Russian Journalists Meet with Dark Humor and a Print with Subscribers

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RIGA, Latvia – There’s a certain kind of American podcast where two young journalists explore their own mid-size issues, laugh a lot, interview their mother.

Sonya Groysman, a 27-year-old journalist working for the independent news site Proekt in Moscow, was a fan of these programs, so when she and her colleague Olga Churakova got into trouble, it seemed natural to start recording. But the issues they discuss in that familiar format are frightening and existential. Last month, the two women were placed on the Russian government’s list of “foreign agents”, who threatened to end their careers if they didn’t fill out tons of paperwork and didn’t even include a 24-word disclaimer on their personal social media. messages can mean heavy fines and imprisonment.

That’s why their podcast “Hello, You are a Foreign Agency” The first chapter begins with Ms. Groysman’s stumbling, laughing disclaimer, which translates as: “THIS NEWS MEDIA/MATERIAL WAS MADE BY A FOREIGN MASS MEDIA PERFORMING A FOREIGN REPRESENTATIVE AND/OR RUSSIAN LAW FUNCTIONS. THE ORGANIZATION PERFORMING THE FUNCTIONS OF REPRESENTATIVE.” In another episode, Ms. Churakova tries and fails to get a job at a fast-food chain specializing in blini after explaining her new situation.

Ms. Groysman and her co-host don’t ask listeners for money to support the podcast, saying she worries that her use of something like the American crowdfunding platform Patreon could be misinterpreted and held against her. He said the podcast was simply his way of “staying in office”.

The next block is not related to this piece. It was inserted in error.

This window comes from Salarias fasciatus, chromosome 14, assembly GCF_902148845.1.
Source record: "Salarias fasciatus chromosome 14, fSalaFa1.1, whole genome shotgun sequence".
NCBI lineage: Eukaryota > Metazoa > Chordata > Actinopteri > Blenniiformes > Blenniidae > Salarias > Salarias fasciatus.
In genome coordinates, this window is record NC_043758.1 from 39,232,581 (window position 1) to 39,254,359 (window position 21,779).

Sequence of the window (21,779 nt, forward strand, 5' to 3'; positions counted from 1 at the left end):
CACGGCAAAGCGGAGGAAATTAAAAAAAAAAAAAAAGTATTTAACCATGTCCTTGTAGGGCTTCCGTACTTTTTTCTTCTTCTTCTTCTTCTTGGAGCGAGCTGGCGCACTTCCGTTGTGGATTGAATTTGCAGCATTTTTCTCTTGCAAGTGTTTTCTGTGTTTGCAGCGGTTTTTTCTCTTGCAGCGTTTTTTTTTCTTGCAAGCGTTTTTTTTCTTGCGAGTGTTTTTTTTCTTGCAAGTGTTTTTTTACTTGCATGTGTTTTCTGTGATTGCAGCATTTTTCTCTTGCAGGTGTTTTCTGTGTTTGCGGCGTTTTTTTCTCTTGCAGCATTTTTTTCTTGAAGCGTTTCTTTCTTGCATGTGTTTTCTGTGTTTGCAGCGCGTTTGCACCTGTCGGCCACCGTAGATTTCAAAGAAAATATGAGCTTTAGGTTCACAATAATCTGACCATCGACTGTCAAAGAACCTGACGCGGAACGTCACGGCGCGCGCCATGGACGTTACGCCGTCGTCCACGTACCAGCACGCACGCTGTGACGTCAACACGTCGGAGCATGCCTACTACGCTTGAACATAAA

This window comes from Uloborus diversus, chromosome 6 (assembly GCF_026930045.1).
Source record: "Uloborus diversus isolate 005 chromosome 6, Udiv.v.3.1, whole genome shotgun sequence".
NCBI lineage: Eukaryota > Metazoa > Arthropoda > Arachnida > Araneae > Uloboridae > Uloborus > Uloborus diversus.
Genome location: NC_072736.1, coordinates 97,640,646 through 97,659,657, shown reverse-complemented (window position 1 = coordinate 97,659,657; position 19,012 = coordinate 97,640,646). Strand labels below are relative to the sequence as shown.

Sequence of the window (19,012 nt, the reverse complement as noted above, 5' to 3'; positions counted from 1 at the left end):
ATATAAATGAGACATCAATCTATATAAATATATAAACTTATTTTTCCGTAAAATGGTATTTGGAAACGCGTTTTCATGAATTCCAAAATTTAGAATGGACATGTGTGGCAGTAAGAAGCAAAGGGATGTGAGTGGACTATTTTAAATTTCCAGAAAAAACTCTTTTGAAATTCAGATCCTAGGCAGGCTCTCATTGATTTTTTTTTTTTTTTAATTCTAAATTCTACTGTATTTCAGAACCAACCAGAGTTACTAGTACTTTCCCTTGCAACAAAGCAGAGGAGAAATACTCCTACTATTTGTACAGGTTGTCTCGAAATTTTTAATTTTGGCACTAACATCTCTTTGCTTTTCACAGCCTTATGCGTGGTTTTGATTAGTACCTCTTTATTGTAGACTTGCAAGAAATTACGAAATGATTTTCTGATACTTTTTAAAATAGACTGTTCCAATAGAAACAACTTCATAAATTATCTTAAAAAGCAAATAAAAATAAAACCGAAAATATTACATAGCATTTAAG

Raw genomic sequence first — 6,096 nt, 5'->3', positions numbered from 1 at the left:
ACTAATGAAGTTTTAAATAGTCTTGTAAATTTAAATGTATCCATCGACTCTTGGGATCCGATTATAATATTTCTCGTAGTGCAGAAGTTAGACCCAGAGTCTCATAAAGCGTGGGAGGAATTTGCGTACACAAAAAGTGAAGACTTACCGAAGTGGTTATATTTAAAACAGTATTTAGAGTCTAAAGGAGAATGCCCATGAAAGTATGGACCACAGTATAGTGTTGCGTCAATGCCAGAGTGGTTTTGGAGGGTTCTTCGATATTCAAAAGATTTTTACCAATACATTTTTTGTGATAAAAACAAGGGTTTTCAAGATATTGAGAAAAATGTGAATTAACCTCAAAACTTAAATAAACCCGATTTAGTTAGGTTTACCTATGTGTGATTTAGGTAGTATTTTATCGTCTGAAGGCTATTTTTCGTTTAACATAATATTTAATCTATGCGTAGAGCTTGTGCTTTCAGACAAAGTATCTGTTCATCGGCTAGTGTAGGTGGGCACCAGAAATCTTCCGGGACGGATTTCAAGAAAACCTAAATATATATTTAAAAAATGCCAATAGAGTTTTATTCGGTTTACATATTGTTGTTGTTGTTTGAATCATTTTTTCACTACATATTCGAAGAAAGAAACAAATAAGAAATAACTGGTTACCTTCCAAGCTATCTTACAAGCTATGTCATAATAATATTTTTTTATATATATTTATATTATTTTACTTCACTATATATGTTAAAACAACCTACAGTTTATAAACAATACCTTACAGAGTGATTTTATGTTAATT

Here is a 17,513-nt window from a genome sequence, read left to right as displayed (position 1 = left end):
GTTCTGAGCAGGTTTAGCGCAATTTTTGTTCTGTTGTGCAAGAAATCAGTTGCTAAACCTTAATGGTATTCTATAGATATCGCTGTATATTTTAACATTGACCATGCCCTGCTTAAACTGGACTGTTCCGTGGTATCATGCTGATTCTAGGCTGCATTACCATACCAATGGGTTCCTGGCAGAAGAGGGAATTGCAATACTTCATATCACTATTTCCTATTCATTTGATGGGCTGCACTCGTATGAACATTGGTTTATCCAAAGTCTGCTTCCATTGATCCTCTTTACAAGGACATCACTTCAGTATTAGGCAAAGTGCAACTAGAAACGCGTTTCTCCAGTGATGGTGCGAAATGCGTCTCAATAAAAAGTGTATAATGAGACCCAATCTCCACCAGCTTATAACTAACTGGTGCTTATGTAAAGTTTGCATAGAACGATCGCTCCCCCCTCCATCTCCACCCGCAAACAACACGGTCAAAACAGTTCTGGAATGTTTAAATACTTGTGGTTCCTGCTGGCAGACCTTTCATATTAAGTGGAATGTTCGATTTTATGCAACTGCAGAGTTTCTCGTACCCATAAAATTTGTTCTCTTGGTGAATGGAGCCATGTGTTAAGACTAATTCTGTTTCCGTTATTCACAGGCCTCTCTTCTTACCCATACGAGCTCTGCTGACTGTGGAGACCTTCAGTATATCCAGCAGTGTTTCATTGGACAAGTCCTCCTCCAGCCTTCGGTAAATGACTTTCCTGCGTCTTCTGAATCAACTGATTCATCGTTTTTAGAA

in February I wrote It’s about an unexpected development in Russian online journalism in this area last year. Essentially, in a country where every major television broadcaster is a highly produced, pro-government analogue of Fox News, a number of digital broadcasts have riveted. Them President Vladimir V. Putin’s family fortune revealed and report on agents poisoning opposition leader Alexey naval forces.

They were all part of a global system. wave It was reckless journalism—until last week, the Afghan press was the freest in the region—in non-hostile places, where autocrats increasingly saw reporters as a threat. This summer, the Russian government tried to stem the wave by designating its highest-influenced critics as “unwanted” or foreign agents, or both.

The founder of the news site Proekt, translated as a project, left the country. Independent business news site VTimes close. Last Friday, the government added TV Rain, a longtime independent broadcaster, and news site iStories to its list. And Ms. Groysman was arrested on Saturday to protest this move and was detained for five hours; He recorded the match for the next episode of “Hi, You’re a Foreign Agent” coming Tuesday.

The definition of “foreign agent” has practical implications, including effectively removing business partners. It also forces journalists to add a 24-word disclaimer to their work, even personal social media posts. And it comes with echoes of a dark, Stalinist past.

“This immediately transfers you to the 1930s,” said Ivan Kolpakov, editor-in-chief of the Meduza news site, which has an audience of more than 10 million a month. “Yesterday you were a respected journalist from the most popular independent media outlet. You are a marginal person today. That means many open doors are closing right in front of you.”

I visited Mr. Kolpakov in Meduza’s new office – a crowded apartment overlooking the courtyard, on a side street near the center of the Latvian capital. Galina Timchenko, co-founder and CEO of the site, pays the rent personally. I was there because while most of the print’s goals were sourced from a new small, grant-funded online research organization, Meduza is something different.

Founded by journalists who left another popular site after losing independence in Riga in 2014, Meduza started out as a resolutely commercial, ad-based business, and nearly as a not-so-distant cousin to the early American news sites. same time.